The Power Of Redemption
Tripwire continues its 100 Graphic Novels You Should Read While Stuck Inside with its fifty-ninth choice, Daredevil: Born Again by Frank Miller and David Mazzucchelli, reviewed by Tripwire editor-in-chief Joel Meadows…
Daredevil: Born Again
Writer: Frank Miller
Artist: David Mazzucchelli
Colours: Christie Scheele with Richmond Lewis
This is the second Frank Miller Daredevil story to feature in this 100 graphic novels list. Reprinting issues 226-233 of the regular series, by this point, Frank Miller had honed his writing to such a sharp point that no line of dialogue is wasted. Before Miller and Mazzuchelli teamed up on Batman Year One for DC, in 1985 they collaborated on this magnificent 7 issue epic. It begins with someone close to Matt Murdock betraying him, indirectly revealing his secret identity to his deadliest adversary. I don’t want to give too much away as this is at the crux of the whole tale.
But Daredevil’s life is totally destroyed by this person’s actions, causing him to go on the offensive throughout.
Miller and Mazzuchelli work so effortlessly together and Daredevil Born Again contains some of the writer’s best lines of dialogue ever. Lines like “ I have shown him that a man without hope is a man without fear” and “A heartbeat can tell you a lot. Hers just jumped. She’s lying.”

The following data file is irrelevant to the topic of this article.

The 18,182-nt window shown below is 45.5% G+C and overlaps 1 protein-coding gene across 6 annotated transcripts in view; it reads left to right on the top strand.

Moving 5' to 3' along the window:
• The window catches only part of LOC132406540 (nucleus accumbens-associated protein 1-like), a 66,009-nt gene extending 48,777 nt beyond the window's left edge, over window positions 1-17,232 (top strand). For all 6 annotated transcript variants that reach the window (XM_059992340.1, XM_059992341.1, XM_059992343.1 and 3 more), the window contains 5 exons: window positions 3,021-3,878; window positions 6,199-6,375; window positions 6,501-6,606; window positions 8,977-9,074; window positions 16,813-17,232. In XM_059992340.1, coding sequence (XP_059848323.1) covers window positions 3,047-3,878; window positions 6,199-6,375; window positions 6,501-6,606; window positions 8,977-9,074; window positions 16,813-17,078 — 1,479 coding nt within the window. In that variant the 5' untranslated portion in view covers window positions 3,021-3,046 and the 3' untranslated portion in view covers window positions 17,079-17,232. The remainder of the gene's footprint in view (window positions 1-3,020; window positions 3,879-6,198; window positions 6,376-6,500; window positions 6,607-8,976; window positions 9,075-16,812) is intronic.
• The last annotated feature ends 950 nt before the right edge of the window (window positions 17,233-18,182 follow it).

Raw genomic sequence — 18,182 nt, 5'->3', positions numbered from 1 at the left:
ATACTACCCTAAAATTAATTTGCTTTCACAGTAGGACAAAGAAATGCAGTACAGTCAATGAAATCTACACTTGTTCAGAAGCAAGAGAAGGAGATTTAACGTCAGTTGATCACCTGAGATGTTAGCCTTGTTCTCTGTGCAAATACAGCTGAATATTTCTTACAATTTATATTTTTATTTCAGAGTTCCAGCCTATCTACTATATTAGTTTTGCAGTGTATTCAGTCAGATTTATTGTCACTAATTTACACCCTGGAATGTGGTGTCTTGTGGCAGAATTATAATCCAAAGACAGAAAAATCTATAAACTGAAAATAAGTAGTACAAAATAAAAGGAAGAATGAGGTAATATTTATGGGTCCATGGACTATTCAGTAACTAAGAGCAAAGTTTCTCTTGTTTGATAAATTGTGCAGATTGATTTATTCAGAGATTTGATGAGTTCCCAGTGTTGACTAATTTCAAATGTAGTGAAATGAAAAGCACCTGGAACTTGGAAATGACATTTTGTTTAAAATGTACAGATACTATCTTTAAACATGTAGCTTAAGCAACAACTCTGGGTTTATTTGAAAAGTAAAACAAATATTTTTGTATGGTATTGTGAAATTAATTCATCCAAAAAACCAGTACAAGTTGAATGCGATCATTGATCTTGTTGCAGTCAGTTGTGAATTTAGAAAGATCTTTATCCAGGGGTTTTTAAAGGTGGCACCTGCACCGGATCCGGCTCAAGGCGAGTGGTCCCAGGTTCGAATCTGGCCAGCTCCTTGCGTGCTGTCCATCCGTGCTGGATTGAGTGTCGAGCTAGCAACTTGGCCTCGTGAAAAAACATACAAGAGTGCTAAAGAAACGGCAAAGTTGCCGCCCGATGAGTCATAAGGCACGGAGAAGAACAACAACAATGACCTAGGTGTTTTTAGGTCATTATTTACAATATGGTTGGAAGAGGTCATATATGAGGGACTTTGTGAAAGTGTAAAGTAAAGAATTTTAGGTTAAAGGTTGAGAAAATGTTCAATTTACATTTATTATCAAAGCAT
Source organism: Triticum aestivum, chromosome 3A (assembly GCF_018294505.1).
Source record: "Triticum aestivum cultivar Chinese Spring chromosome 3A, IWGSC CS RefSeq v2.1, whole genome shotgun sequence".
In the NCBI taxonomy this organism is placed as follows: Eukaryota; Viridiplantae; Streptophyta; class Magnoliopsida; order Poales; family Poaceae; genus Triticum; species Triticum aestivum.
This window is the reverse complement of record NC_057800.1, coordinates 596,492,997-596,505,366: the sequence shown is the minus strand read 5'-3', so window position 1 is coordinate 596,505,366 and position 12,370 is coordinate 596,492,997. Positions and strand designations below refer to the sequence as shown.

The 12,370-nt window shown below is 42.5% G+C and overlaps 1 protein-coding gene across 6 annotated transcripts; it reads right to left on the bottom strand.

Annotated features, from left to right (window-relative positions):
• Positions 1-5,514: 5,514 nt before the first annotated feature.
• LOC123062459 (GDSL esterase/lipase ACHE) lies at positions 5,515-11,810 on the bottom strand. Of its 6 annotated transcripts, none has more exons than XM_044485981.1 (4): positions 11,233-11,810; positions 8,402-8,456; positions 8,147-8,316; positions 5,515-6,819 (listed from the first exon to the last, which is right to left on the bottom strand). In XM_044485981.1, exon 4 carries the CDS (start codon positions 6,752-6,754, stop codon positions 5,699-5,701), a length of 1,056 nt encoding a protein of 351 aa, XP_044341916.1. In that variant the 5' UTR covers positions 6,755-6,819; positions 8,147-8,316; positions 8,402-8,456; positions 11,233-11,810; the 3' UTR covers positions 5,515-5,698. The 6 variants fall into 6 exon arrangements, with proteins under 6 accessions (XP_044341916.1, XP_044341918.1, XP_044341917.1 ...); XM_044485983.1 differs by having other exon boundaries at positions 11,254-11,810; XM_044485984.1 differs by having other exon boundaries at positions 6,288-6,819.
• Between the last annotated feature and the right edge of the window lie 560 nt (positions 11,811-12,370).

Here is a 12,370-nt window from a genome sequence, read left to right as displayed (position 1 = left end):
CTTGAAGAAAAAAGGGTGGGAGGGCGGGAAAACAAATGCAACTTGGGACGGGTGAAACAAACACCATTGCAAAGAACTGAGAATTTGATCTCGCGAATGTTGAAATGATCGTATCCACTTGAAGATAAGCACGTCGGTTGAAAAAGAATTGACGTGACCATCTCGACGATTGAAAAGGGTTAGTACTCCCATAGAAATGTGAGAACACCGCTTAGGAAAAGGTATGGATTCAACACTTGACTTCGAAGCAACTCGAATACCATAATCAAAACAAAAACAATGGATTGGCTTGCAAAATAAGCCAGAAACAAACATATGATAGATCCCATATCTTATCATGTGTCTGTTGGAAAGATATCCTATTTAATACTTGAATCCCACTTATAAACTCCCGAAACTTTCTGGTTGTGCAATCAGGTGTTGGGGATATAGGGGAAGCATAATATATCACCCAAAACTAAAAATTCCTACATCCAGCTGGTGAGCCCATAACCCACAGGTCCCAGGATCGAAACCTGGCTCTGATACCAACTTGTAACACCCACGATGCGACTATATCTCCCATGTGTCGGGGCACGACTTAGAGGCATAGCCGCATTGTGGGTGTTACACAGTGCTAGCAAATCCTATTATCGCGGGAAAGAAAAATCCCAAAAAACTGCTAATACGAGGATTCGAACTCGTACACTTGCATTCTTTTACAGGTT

Mazzuchelli is also a fantastic foil for Miller’s writing. His Matt Murdoch has a warmth and a humanity while his Daredevil is muscular and determined.
The colouring also adds an extra level to Mazzuchelli’s art too with Scheele and one episode coloured by Lewis a great match for his linework.
The supporting cast here too like Murdoch’s returning ex-girlfriend Karen Page and crusading reporter Ben Urich lend extra depth and flavour to the story. Born Again is a wonderful crime story that adds so much to the Daredevil mythos and it’s also fairly likely that the Netflix TV show would not have been structured in the same way it was without the existence of this story too. Miller took what was a decent but fairly unremarkable Marvel superhero character and reshaped him so he had some rough edges and some human flaws. We also get a rather nifty cameo at the end from Captain America, which acts as a neat wrap-up to the story.
Born Again is a tale of redemption and hope in the human spirit and it rewards multiple reads. It is as powerful today as it was when it was first published back in the 1980s.
Just like his work on the earlier Daredevil issues and slightly later his work on Batman and The Dark Knight Returns, there is a reason why Frank Miller is still seen as one of the best superhero creators of the last forty years. Plus David Mazzucchelli is one of Miller’s greatest artistic collaborators and Born Again would be a lesser series without his input.
Here’s links to the other graphic novels reviewed so far